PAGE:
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Drinking and passing out

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What should you do if your friend or relative passes out from over-drinking? What should you do if you have had a bit too much to drink yourself?

A client of mine told me this story about a friend of hers that needlessly passed away, and I thought that there was a lesson here that we could all benefit from. There is a lot of publicity around the idea of not drinking and driving, but I haven’t seen anything in the media about the potential dangers of drinking and passing out.

If you have taken first aid, you know that when someone is unconscious, that person needs to be placed in the recovery position, or on their side with their head tilted back slightly, but the face pointing towards the floor. The reason for this is to drain any vomit.

My client’s friend responsibly took himself home after drinking too much, laid on his back on his bed, passed out, then suffocated to death on his own vomit. Probably if he had been lying on his side, he would be alive today. So, the moral of the story is, if your friend passes out, place him on his side, face angled towards the floor slightly. You may just be saving a life. And if you think you have had a bit too much to drink, lie yourself down on your side when you go to sleep,
just to be safe.

Perhaps this info should be taught in the schools? What do you think?

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Copyright 2008 Vreni Gurd

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Comments (3)

Submitted by Donald B Ardell on Tue, 04/29/2008 - 2:54pm.

Dear Vreni:

 I enjoy your writing very much.  Nice piece, as usual.  Agree with all the points made.   Next piece, how about addressing what to do about the bigger problem for the person who drinks to the point of passing out, or getting inebriated.  Do you favor any particular program, or do you think some folks can manage a tendency to abuse substances or engage in other harmful, negatively addictive behaviors on their own? 

Thanks.  Keep the good stuff coming.

Don

 

 

 

Donald B. Ardell, Publisher
ARDELL WELLNESS REPORT

Submitted by Vreni Gurd on Tue, 04/29/2008 - 10:00pm.

Hi Don,

That said, I think that commonly a tendancy to over-drink is linked to not eating according to one's metabolic type, and frequently decreasing starch and sugar and simultaneously increasing omega 3s (fish oils are best for this) and quality saturated fats (butter, cream, grass-fed meats) will often drastically reduce alcohol cravings, and possibly to the point where the desire to drink simply disappears. (I have noticed that drinking problems seem to be most common in fast oxidizers, and hence that recommendation).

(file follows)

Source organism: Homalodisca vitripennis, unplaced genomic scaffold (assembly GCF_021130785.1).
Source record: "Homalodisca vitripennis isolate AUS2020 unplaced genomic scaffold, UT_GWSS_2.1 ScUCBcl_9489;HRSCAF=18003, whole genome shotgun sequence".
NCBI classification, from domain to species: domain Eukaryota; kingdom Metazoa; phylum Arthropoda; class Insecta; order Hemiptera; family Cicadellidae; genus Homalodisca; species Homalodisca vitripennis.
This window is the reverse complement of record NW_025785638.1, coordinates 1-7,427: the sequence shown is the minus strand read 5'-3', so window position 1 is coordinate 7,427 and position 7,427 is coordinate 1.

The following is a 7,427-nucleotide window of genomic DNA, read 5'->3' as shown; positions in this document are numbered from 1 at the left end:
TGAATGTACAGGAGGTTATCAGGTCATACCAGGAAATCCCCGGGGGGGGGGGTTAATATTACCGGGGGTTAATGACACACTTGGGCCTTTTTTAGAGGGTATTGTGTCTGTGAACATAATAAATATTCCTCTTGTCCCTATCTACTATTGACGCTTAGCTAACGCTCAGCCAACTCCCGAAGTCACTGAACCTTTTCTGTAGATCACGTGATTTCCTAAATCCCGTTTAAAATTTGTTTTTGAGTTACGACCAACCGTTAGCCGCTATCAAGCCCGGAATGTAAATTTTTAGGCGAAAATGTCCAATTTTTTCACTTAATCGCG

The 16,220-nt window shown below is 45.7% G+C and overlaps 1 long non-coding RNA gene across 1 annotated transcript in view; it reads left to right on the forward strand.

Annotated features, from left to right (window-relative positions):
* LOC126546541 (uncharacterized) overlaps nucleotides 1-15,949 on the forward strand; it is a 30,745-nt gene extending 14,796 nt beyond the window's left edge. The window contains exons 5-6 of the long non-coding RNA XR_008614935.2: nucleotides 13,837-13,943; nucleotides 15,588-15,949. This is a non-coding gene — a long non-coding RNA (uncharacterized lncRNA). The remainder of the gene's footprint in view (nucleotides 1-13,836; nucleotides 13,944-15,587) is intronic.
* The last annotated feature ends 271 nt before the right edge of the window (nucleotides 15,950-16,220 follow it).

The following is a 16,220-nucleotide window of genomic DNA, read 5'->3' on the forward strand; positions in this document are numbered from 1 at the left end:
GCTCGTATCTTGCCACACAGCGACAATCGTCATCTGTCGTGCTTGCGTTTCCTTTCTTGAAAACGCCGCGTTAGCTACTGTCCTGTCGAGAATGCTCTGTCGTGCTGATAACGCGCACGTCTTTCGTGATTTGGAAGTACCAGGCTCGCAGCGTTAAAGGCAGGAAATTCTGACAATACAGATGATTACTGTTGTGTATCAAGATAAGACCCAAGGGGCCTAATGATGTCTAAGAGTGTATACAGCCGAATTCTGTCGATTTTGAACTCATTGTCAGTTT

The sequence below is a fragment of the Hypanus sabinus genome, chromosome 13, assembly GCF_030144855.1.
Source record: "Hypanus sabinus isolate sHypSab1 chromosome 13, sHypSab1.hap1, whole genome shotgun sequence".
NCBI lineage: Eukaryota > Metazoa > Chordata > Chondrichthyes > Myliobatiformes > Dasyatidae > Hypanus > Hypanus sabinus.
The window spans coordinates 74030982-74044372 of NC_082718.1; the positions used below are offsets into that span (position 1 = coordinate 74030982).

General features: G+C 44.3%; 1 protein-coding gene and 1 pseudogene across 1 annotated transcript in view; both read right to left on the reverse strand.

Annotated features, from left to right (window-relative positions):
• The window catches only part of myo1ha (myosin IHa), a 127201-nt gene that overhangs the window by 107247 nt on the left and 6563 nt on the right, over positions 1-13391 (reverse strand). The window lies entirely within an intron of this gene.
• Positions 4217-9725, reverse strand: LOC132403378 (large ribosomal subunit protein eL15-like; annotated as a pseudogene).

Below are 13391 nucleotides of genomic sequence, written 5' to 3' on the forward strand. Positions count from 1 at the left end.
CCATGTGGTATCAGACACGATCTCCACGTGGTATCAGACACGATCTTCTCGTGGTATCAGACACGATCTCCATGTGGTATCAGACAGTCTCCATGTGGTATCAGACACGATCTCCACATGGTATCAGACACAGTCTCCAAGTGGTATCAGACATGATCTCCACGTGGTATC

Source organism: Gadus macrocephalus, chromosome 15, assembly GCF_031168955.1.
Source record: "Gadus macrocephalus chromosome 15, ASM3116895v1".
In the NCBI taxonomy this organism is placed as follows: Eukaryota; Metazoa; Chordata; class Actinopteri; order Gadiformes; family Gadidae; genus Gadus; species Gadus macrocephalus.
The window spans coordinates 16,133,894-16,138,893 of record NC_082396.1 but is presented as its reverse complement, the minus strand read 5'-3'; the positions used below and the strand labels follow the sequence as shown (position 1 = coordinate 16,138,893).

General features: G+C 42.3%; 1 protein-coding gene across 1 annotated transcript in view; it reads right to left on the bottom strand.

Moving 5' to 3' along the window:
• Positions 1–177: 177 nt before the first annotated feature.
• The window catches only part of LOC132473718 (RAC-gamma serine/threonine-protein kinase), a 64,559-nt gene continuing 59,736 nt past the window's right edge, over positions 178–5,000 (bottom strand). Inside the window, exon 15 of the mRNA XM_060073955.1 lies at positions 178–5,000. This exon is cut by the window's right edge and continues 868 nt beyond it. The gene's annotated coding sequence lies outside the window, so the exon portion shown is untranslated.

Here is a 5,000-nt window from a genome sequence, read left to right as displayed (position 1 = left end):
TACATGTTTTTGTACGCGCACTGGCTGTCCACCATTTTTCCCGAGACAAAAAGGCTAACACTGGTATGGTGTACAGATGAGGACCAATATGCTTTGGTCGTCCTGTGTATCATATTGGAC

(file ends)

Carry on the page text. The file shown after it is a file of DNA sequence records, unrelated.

And I think that can go for some other addictions too - eat the right ratio of fats, protein and carbs for one's cells, and each cell gets the nutrition it needs without starving for something, and addictive behaviours become far less pronounced. Don't think this applies to smoking though ...

 

Vreni Gurd
Health and Vitality Coach
Corrective Exercise Specialist
BPHE, CHEK 3, HLC 2
www.wellnesstips.ca

 

Submitted by Timothy (not verified) on Sun, 10/26/2008 - 6:15pm.

This a very important story, people don’t realize how vulnerable and at risk they make them selves from drinking too much, situations like this can be very scary. I once passed out from having too much to drink at my birthday party. I was lucky my friends found me because I was in the bathroom; I was very close to choking on my own vomit before they realized what had happened and saved me. I knew what had happened was a cause of my drinking problem which I went to an alcohol rehab centre for soon after and got fixed. But others won’t have that kind of resolve and constantly put themselves at risk, and most people won’t know what to do to save anyone who has passed out, especially if they are drunk as well.



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